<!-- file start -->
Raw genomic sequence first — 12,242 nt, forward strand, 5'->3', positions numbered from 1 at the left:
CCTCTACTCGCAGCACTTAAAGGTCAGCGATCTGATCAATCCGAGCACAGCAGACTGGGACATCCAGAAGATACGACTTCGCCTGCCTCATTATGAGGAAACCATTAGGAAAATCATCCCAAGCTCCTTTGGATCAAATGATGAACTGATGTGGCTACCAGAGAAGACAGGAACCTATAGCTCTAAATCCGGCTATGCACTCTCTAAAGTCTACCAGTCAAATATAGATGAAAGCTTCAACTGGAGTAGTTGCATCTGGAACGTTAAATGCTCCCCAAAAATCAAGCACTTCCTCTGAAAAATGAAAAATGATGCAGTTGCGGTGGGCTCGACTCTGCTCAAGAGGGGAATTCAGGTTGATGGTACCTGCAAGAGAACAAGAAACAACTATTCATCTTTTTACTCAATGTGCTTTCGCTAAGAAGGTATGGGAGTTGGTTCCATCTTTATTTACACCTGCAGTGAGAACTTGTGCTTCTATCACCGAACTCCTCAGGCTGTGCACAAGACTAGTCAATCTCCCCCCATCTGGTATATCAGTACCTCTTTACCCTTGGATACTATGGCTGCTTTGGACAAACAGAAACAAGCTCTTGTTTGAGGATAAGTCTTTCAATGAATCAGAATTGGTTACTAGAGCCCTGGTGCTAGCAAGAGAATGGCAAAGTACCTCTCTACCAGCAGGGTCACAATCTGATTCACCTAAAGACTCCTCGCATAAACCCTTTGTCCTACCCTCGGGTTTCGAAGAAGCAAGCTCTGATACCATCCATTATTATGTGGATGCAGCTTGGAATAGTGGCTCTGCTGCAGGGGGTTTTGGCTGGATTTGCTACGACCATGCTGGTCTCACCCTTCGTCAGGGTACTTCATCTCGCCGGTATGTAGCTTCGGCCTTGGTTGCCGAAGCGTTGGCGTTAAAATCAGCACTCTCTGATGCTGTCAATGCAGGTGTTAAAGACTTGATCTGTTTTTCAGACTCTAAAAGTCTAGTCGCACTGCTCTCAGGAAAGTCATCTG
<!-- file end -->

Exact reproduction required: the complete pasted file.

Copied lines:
Raw genomic sequence first — 12,242 nt, forward strand, 5'->3', positions numbered from 1 at the left:
CCTCTACTCGCAGCACTTAAAGGTCAGCGATCTGATCAATCCGAGCACAGCAGACTGGGACATCCAGAAGATACGACTTCGCCTGCCTCATTATGAGGAAACCATTAGGAAAATCATCCCAAGCTCCTTTGGATCAAATGATGAACTGATGTGGCTACCAGAGAAGACAGGAACCTATAGCTCTAAATCCGGCTATGCACTCTCTAAAGTCTACCAGTCAAATATAGATGAAAGCTTCAACTGGAGTAGTTGCATCTGGAACGTTAAATGCTCCCCAAAAATCAAGCACTTCCTCTGAAAAATGAAAAATGATGCAGTTGCGGTGGGCTCGACTCTGCTCAAGAGGGGAATTCAGGTTGATGGTACCTGCAAGAGAACAAGAAACAACTATTCATCTTTTTACTCAATGTGCTTTCGCTAAGAAGGTATGGGAGTTGGTTCCATCTTTATTTACACCTGCAGTGAGAACTTGTGCTTCTATCACCGAACTCCTCAGGCTGTGCACAAGACTAGTCAATCTCCCCCCATCTGGTATATCAGTACCTCTTTACCCTTGGATACTATGGCTGCTTTGGACAAACAGAAACAAGCTCTTGTTTGAGGATAAGTCTTTCAATGAATCAGAATTGGTTACTAGAGCCCTGGTGCTAGCAAGAGAATGGCAAAGTACCTCTCTACCAGCAGGGTCACAATCTGATTCACCTAAAGACTCCTCGCATAAACCCTTTGTCCTACCCTCGGGTTTCGAAGAAGCAAGCTCTGATACCATCCATTATTATGTGGATGCAGCTTGGAATAGTGGCTCTGCTGCAGGGGGTTTTGGCTGGATTTGCTACGACCATGCTGGTCTCACCCTTCGTCAGGGTACTTCATCTCGCCGGTATGTAGCTTCGGCCTTGGTTGCCGAAGCGTTGGCGTTAAAATCAGCACTCTCTGATGCTGTCAATGCAGGTGTTAAAGACTTGATCTGTTTTTCAGACTCTAAAAGTCTAGTCGCACTGCTCTCAGGAAAGTCATCTG